China and Japan seek closer trade links to help ease political tensions
Leaders tell China-Japan Asia CEO Forum corporates must help improve relations
Charles Yin: “Relations between China and Japan are in a state to be
very concerned [about].” Photograph: Tomohiro Ohsumi/Bloomberg
In many ways, it’s the key relationship in Asia, that between China, the world’s second-largest economy, and the country it displaced in that role, Japan. At the China-Japan Asia CEO Forum in Tokyo last week, business leaders said it was the responsibility of the corporate community to ensure relations improved and they pledged to find mutual understanding.
Trade links between the two are strong, but tensions between Tokyo and Beijing are running high as the Asian giants spar over the ownership of an uninhabited archipelago in resource rich waters in the East China Sea, known as the Senkaku islands in Japan and the Diaoyu islands to the Chinese. Last week Chinese foreign ministry spokesman Qin Gang was urging the Japanese “to face up to history and respect truth, and avoid stirring up enmity and confusing the public.”
China also complains that Japan has not done enough to atone for its invasion in 1931 and often brutal occupation of China until the end of the war in 1945.
While the politicians thrash it out, Chinese and Japanese business leaders tend to be more sanguine and say that ultimately the mutual benefits from trade will outweigh the political concerns.
“Relations between China and Japan are in a state to be very concerned [about],” Charles Yin, the founder of the China-Japan Asia CEO Forum, told the gathering, quoted by Kyodo news agency.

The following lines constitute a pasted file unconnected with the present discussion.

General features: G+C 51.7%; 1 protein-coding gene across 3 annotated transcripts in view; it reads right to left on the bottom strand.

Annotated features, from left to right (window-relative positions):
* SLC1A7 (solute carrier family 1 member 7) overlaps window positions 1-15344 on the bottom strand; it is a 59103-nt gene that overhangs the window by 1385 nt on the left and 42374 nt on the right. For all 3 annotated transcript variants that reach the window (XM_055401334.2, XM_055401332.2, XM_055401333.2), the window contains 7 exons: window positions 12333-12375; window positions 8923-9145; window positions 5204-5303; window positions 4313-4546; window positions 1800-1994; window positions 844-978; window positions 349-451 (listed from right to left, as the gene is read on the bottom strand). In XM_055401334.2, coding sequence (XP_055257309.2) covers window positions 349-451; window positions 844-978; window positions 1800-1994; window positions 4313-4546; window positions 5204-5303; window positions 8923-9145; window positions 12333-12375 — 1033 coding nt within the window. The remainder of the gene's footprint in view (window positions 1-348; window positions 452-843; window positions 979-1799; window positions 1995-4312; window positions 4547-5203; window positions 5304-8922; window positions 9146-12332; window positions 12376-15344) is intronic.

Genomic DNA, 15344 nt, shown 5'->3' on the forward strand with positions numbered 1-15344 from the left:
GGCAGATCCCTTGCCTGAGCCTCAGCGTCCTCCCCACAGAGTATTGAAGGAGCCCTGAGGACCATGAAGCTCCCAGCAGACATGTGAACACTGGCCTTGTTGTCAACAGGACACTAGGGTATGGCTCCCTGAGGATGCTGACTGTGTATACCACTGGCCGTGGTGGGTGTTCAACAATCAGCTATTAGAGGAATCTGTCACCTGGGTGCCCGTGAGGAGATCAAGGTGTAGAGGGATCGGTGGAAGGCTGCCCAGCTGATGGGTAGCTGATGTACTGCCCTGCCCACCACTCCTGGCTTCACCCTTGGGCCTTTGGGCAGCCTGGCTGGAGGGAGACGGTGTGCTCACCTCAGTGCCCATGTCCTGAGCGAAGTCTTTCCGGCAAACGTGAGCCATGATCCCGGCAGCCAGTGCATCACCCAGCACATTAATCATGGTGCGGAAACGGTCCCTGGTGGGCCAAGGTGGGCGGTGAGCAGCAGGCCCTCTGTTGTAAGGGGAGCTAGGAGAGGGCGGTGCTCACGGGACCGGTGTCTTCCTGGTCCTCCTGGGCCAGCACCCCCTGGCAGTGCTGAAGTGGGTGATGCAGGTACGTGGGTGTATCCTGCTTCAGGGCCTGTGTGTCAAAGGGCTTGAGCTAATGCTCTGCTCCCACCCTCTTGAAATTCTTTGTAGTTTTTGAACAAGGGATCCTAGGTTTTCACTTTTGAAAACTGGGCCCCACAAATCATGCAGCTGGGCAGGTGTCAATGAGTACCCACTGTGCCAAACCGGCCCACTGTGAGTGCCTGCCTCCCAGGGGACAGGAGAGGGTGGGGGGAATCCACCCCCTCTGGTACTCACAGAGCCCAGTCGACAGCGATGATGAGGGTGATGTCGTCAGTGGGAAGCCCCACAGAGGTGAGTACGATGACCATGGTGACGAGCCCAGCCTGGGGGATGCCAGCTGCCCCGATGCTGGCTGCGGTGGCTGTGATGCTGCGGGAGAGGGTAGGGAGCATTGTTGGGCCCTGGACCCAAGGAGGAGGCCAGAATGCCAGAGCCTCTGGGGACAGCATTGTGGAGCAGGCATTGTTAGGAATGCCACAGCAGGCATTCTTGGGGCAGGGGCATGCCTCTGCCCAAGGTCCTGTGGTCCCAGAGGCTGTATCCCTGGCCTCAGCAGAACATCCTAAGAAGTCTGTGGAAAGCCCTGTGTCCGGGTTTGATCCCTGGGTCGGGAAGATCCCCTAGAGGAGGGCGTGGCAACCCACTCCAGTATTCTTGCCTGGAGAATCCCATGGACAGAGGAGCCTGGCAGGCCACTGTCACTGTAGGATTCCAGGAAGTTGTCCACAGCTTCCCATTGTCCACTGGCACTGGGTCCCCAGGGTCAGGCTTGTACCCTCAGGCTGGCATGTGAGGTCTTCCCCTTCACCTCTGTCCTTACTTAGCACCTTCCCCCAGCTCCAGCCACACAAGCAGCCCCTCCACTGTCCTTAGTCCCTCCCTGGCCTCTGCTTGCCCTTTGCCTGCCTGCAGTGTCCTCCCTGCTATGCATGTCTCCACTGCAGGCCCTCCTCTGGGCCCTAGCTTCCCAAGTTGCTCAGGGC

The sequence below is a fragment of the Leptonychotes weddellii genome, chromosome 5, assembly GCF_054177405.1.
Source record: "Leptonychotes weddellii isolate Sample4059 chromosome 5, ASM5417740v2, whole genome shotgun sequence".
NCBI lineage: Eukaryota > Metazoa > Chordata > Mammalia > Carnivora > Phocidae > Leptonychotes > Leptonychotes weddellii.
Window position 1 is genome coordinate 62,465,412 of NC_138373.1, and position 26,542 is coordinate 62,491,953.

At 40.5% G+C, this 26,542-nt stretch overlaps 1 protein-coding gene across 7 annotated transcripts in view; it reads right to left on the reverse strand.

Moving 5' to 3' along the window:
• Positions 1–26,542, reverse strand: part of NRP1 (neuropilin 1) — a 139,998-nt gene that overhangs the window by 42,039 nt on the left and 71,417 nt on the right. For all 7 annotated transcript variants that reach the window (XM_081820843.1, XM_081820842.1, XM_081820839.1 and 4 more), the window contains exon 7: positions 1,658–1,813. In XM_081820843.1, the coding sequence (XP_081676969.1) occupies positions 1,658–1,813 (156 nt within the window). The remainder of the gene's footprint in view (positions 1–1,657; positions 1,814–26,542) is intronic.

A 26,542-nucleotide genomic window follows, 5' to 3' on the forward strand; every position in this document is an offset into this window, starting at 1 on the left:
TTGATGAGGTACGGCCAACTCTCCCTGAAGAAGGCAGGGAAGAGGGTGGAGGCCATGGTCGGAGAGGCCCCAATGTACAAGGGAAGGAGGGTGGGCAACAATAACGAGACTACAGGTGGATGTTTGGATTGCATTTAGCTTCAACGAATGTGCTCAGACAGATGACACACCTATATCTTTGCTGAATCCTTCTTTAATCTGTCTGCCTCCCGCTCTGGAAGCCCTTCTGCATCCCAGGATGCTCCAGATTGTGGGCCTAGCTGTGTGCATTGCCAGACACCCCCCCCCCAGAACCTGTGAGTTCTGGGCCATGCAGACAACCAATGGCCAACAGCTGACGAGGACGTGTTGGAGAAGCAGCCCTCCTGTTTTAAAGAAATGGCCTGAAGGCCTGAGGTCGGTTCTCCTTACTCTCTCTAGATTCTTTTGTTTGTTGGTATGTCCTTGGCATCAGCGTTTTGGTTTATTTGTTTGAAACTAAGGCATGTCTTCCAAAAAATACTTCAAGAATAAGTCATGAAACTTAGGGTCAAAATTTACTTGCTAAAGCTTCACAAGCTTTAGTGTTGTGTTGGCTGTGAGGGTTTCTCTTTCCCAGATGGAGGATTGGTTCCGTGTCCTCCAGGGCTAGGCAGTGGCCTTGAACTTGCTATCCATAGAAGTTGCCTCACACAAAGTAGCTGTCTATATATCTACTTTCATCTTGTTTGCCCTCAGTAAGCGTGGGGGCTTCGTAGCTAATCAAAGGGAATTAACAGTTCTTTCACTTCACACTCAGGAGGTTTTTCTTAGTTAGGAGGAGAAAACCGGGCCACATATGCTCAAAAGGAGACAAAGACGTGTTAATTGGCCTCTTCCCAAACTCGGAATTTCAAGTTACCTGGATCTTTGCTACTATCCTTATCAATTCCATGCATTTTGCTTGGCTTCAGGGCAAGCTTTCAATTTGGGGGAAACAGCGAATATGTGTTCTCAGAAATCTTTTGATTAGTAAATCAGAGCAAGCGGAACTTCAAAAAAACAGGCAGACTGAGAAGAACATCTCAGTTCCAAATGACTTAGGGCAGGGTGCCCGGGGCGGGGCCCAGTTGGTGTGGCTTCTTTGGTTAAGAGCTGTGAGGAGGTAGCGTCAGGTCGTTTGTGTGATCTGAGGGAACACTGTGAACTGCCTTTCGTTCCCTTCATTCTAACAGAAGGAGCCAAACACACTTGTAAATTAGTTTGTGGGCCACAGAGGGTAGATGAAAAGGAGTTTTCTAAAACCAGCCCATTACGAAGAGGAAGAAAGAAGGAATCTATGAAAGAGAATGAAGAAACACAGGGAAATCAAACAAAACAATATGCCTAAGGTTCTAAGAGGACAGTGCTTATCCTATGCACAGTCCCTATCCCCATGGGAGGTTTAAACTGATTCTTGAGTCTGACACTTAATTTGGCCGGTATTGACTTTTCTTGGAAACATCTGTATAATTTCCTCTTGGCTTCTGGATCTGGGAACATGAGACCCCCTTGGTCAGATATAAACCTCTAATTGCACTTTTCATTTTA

It’s the first time in about three years that the event, which began in 2009, has taken place because of tensions between China and Japan. About 60 senior corporate leaders from all over the region, including Japan, China, Thailand and Singapore, gathered for the forum and discussed ways to boost business. “So I thought economic leaders need to stand up and hold dialogues to deepen mutual understanding and communicate with each other so as to contribute to the prosperity and peace of the Asian economy and society,” said Mr Yin, who is executive chairman of the Chinese investment and advisory firm Worldwide City Holdings (WCH).
The Japanese delegation included Takashi Kawamura, former chairman of Hitachi, and Masahiko Uotani, president of Shiseido. The Chinese delegation included company executives but no one from the State-owned Enterprises (SOEs), which is a sign of how deep political tensions are now.
Japanese exports to China rose 9.8 per cent year-on-year in April, with shipments of smartphone components tripling ahead of the planned summer release of new products, and with car exports rising 26 per cent. In May, Japan, China and South Korea signed an agreement for the promotion, facilitation and protection of investment, which is widely seen as a prelude to a free trade agreement (FTA) among the three countries. Yasuchika Hasegawa, co-chairman of the forum and president and chief executive of Takeda Pharmaceutical, called for more dialogue on the political front. “But when there is no such chance, continuing business cooperation is so beneficial,” said Mr Hasegawa, who is also chairman of the Japan Association of Corporate Executives. “We want to contribute to developing win-win relations not only between Japan and China but also in the [Asian region] by holding this kind of dialogue as much as possible,” he told Kyodo.
During the meeting, China’s ambassador to Japan said political tensions between China and Japan were “not in line with the benefit of people of the two countries and expectations of the international community”.
June 10, 2014, by Clifford Coonan at the Irish Times